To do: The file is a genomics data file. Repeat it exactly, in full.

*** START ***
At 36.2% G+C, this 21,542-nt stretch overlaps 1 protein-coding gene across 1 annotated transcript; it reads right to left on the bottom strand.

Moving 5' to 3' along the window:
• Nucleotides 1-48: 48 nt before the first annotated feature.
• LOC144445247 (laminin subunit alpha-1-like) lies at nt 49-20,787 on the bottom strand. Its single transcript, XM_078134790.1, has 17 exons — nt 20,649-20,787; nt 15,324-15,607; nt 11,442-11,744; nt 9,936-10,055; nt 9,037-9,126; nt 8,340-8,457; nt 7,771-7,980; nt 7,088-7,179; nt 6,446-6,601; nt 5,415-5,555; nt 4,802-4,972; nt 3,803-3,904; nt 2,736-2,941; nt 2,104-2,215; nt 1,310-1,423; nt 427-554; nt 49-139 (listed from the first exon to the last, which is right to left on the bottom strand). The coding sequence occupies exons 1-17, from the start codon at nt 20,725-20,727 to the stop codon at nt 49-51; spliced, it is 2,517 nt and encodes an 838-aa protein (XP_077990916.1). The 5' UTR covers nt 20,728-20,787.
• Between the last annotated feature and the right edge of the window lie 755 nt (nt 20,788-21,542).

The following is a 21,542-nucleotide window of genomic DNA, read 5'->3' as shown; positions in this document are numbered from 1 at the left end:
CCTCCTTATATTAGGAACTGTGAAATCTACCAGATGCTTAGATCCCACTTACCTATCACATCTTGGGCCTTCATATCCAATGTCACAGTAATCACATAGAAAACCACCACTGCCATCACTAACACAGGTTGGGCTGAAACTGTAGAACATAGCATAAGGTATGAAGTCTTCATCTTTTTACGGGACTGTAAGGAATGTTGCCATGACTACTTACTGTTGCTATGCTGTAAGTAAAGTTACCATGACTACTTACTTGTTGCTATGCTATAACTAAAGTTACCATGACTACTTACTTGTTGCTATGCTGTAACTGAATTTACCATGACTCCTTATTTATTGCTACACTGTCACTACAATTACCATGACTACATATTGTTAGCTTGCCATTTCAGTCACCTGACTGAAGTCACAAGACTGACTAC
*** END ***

At 36.2% G+C, this 21,542-nt stretch overlaps 1 protein-coding gene across 1 annotated transcript; it reads right to left on the bottom strand.

Moving 5' to 3' along the window:
• Nucleotides 1-48: 48 nt before the first annotated feature.
• LOC144445247 (laminin subunit alpha-1-like) lies at nt 49-20,787 on the bottom strand. Its single transcript, XM_078134790.1, has 17 exons — nt 20,649-20,787; nt 15,324-15,607; nt 11,442-11,744; nt 9,936-10,055; nt 9,037-9,126; nt 8,340-8,457; nt 7,771-7,980; nt 7,088-7,179; nt 6,446-6,601; nt 5,415-5,555; nt 4,802-4,972; nt 3,803-3,904; nt 2,736-2,941; nt 2,104-2,215; nt 1,310-1,423; nt 427-554; nt 49-139 (listed from the first exon to the last, which is right to left on the bottom strand). The coding sequence occupies exons 1-17, from the start codon at nt 20,725-20,727 to the stop codon at nt 49-51; spliced, it is 2,517 nt and encodes an 838-aa protein (XP_077990916.1). The 5' UTR covers nt 20,728-20,787.
• Between the last annotated feature and the right edge of the window lie 755 nt (nt 20,788-21,542).

The following is a 21,542-nucleotide window of genomic DNA, read 5'->3' as shown; positions in this document are numbered from 1 at the left end:
CCTCCTTATATTAGGAACTGTGAAATCTACCAGATGCTTAGATCCCACTTACCTATCACATCTTGGGCCTTCATATCCAATGTCACAGTAATCACATAGAAAACCACCACTGCCATCACTAACACAGGTTGGGCTGAAACTGTAGAACATAGCATAAGGTATGAAGTCTTCATCTTTTTACGGGACTGTAAGGAATGTTGCCATGACTACTTACTGTTGCTATGCTGTAAGTAAAGTTACCATGACTACTTACTTGTTGCTATGCTATAACTAAAGTTACCATGACTACTTACTTGTTGCTATGCTGTAACTGAATTTACCATGACTCCTTATTTATTGCTACACTGTCACTACAATTACCATGACTACATATTGTTAGCTTGCCATTTCAGTCACCTGACTGAAGTCACAAGACTGACTAC